Jobs are bad. When a politician says he's going to create or save jobs, he is offering you a quicker, more intimately-embracing death. The more he envisions you toiling, the less you should envision yourself skipping through fields, rocking out to great bands, performing science experiments, climbing mountains and skiing down them while drinking Mountain Dew as explosions go off behind you, reading novels, or flying around in starships to go find green-skinned women to bang.

People become truck drivers for the money. If you want to spend your life driving around, there are vastly more pleasant ways to do that than driving a fucking truck. They are ticking down the limited seconds of their life, working instead of doing what they want to do. Good riddance to those jobs.

What should we do about the consequences of increased leisure time, in our legacy-saddled economy? Shit, I didn't say I have all the answers (sounds like Obama is proposing one idea, though). But can't we all at least get to where we agree that it's basically a good thing?!? Until we realize that increased leisure time for humans is a good thing, of course we're not going to figure out how to handle our victory, because we'll be putting all our effort into undoing or preventing it! It's disgraceful that people are using words like "blame" for the lost jobs, instead of "credit."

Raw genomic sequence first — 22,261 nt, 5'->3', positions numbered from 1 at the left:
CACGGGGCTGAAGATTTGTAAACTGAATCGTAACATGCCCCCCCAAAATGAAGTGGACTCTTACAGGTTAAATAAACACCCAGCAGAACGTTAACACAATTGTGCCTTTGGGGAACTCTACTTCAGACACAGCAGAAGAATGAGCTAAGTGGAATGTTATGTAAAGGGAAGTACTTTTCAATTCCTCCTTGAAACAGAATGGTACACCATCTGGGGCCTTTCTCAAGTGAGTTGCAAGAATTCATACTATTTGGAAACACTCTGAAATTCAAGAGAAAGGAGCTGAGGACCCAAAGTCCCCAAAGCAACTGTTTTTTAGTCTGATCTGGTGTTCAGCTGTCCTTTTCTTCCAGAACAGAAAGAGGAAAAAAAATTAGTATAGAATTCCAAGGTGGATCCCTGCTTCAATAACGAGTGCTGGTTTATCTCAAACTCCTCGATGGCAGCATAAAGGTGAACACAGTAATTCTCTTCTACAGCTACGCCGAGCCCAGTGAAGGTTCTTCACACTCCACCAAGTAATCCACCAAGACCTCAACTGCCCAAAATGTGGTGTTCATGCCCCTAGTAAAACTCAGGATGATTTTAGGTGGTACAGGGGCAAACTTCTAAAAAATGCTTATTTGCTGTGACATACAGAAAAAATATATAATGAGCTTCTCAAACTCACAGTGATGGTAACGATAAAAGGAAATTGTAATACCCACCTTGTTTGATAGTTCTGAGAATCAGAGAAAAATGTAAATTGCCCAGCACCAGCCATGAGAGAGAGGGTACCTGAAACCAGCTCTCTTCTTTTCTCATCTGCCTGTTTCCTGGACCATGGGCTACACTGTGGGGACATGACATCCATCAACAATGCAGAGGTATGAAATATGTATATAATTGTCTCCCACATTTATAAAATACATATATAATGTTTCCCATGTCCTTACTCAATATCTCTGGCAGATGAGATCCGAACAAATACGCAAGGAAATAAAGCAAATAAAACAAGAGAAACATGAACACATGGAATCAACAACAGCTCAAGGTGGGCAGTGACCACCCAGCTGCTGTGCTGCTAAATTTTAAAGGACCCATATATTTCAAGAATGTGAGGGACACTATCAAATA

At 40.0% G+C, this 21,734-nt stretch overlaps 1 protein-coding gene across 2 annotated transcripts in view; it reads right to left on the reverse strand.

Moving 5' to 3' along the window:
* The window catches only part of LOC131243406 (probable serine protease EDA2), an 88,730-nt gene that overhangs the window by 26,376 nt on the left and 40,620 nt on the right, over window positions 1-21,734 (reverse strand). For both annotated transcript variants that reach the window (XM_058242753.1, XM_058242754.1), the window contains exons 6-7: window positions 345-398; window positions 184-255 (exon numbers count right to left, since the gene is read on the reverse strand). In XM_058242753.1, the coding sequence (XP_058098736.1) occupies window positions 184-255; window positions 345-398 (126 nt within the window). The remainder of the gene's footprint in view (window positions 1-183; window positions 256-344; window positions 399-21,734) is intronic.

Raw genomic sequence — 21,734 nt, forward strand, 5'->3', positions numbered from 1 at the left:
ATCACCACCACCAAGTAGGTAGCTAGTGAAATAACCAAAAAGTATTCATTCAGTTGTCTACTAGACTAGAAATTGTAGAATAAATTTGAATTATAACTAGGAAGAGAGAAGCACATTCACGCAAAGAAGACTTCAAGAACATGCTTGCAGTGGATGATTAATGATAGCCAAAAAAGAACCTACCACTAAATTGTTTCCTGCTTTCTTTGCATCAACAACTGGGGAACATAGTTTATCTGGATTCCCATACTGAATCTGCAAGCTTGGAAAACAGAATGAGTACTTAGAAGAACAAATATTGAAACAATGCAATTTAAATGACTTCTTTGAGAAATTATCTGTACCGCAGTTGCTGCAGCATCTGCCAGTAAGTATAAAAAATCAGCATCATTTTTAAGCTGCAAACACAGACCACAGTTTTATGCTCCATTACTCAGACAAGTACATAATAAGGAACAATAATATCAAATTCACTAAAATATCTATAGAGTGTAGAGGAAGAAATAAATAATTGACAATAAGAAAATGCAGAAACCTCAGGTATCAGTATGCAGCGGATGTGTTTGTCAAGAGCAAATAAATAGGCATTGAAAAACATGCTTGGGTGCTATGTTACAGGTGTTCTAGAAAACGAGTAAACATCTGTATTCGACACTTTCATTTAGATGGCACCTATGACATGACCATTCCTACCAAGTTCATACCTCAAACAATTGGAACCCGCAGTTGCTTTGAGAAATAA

I'll be happy that my widget didn't cost some trucker (and yay, the trucker wasn't me!) two days of his life to transport, and instead it only cost some maintainer 12 hours to keep the robot running. And then eventually I'll feel bad about those 12 hours of maintenance being too many. Can't a robot maintain that other robot?